The patello-femoral joint is biomechanically very stressed when the knee is loaded. Any compromise of the joint surface is likely to lead to degenerative joint disease. It is, therefore, highly desirable, in patellar fractures to strive for anatomical reduction of the joint surface and stable fixation.
An additional treatment goal is restoration of function of the knee extensor mechanism and allow early range of motion of the knee.
The knee joint and fracture lines must be irrigated and cleared of blood clot and small debris to allow exact reconstruction.
These are preoperative X-rays in a 25-year-old female injured in a motorcycle crash.
Note the extensive multifragmentary fracture pattern on the AP.
The multifragmentary pattern can also be seen in the lateral view.
This clinical picture is in the middle of the operating procedure. Note the stellate fracture pattern on the undersurface of the patella as this fracture is approached from the lateral parapatellar approach.
AP postoperative X-ray image demonstrating dorsal and circumferential plating of the multifragmentary patella fracture.
The same patient with the lateral image demonstrating multiple plates and the best possible articular reconstruction for this multifragmentary fracture.
Clinical video of 25-year-old patient three months after patellar plating, demonstrating excellent function of the extensor mechanism.
5. Aftercare following tension band wiring/lag screw/plate fixation of the patella
Active knee function requires an intact knee extensor mechanism, a mobile patella, a well-preserved patello-femoral joint and muscle strength. After satisfactory reduction and fixation of patellar fractures, early controlled range of motion exercises are combined with static quadriceps strengthening exercises. The progressive increase in loading of the patello-femoral joint depends on many factors and requires planned individual programs, designed by the surgeon and physical therapists.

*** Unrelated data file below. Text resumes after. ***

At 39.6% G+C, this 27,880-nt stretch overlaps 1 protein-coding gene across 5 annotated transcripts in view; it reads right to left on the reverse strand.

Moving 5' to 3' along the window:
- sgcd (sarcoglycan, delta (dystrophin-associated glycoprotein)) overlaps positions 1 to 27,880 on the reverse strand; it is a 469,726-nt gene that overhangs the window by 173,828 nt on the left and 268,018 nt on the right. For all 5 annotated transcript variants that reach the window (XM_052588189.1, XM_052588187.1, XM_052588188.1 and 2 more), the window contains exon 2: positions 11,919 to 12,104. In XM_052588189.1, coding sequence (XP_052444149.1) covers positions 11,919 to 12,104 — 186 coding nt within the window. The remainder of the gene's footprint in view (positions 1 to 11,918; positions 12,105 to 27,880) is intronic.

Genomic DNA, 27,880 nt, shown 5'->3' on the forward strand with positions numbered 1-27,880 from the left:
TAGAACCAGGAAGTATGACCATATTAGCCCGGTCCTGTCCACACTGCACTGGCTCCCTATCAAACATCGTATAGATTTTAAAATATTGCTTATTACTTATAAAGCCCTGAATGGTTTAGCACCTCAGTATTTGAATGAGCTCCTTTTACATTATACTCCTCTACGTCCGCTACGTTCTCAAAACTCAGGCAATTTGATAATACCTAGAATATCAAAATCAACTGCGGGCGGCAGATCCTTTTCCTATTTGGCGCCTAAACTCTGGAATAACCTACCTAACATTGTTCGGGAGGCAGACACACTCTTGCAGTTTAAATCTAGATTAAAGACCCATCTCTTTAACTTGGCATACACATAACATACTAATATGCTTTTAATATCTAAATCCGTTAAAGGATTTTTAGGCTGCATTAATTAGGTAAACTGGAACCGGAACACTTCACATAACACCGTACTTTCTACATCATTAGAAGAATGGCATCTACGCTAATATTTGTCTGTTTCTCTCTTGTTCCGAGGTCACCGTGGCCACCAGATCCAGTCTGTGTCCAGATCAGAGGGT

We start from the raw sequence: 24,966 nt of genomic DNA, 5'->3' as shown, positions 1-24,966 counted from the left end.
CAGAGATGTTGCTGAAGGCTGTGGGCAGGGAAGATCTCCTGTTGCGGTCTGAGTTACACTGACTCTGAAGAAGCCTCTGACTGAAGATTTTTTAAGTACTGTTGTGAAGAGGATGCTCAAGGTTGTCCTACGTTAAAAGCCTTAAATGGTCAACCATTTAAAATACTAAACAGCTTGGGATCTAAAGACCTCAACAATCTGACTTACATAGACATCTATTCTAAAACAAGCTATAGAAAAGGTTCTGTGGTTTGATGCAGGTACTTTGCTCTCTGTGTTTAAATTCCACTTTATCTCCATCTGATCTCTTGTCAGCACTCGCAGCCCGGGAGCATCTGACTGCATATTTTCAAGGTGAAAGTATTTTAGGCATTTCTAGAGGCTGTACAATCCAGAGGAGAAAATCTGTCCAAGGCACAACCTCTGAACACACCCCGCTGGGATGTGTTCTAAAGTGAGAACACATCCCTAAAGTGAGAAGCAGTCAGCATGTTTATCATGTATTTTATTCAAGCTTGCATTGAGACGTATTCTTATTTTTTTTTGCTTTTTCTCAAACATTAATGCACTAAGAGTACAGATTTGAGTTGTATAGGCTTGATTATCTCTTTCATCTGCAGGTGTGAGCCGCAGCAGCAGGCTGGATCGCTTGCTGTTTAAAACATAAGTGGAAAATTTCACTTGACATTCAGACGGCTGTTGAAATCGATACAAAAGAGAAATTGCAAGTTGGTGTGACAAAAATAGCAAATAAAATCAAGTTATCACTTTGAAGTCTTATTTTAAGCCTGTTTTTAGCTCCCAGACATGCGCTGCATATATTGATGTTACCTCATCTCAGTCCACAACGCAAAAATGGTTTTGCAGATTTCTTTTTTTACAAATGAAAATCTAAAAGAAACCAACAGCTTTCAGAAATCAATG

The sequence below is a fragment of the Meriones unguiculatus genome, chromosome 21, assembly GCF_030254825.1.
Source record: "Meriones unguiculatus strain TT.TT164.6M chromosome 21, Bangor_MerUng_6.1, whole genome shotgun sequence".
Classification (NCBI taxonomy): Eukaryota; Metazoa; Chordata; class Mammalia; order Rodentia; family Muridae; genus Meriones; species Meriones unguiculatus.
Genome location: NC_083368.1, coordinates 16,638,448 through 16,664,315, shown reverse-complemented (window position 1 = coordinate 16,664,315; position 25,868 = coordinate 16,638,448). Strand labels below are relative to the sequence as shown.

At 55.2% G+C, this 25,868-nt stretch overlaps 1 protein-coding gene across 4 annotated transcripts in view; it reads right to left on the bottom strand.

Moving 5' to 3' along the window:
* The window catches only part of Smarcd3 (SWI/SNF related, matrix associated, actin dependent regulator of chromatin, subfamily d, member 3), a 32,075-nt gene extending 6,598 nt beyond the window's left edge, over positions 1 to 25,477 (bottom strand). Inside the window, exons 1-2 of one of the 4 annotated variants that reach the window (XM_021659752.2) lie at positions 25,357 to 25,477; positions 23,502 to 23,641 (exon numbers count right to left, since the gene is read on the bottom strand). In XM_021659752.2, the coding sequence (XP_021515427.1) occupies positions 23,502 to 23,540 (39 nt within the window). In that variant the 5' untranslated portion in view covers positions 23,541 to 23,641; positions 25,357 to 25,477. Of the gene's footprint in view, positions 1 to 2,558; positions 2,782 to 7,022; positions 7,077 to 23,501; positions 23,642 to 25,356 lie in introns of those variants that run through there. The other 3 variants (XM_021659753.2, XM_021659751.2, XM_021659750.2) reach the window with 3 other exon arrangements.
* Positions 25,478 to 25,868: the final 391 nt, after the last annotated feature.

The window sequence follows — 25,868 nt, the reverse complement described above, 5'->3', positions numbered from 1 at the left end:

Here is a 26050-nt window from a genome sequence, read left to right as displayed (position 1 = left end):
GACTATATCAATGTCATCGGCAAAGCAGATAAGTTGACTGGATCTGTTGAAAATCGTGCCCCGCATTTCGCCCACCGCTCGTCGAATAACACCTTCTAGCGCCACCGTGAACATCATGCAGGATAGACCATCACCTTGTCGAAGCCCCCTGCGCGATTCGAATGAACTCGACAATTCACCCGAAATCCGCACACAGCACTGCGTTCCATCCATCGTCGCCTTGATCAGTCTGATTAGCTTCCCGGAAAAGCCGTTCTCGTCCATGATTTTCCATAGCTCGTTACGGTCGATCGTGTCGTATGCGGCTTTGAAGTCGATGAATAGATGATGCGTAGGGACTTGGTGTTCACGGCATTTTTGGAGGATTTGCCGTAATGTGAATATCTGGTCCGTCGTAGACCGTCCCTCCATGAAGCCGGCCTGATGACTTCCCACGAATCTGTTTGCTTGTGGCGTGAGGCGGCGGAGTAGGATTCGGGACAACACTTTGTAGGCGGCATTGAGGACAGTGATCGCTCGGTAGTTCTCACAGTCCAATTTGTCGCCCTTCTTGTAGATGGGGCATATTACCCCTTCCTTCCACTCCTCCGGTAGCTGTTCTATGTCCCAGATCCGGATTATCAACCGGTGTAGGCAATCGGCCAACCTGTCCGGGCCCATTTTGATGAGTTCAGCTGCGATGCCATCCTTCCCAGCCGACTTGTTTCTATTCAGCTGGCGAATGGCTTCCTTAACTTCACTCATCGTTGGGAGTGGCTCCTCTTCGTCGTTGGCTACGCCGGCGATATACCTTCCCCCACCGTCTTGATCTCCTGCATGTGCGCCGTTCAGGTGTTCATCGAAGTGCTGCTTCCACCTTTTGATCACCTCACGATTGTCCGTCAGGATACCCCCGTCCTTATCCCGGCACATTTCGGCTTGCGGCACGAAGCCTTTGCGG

Patellar fixation is generally quite stable. Early progressive, active mobilization is beneficial after surgery. Despite, wearing a splint to protect against never losing complete extension, range of motion is done throughout the day with the splint off. Static isometric quadriceps exercises should be started on postoperative day 1 with the splint in place. Usually the anterior incision is slow to heal as it is over a flexion surface and so it is usually best to leave the knee in extension for at least a week. Afterwards, special emphasis should be given on active knee and hip movement.
A removable full extension knee splint is applied and worn until good quadriceps control is regained. Full weight bearing may be performed with a straight knee, using crutches or a walker, from postoperative day 1.
Wound healing should be assessed regularly during the first two weeks. X-rays should be taken at 2, 6 and 12 weeks. A longer period may be required if fracture healing is delayed.
Implant removal may be required, as the wires may be prominent under the skin. Implant removal should not be undertaken until a minimum of 1 year postoperatively.
Consideration should be given to thrombo-embolic prophylaxis, according to local treatment guidelines.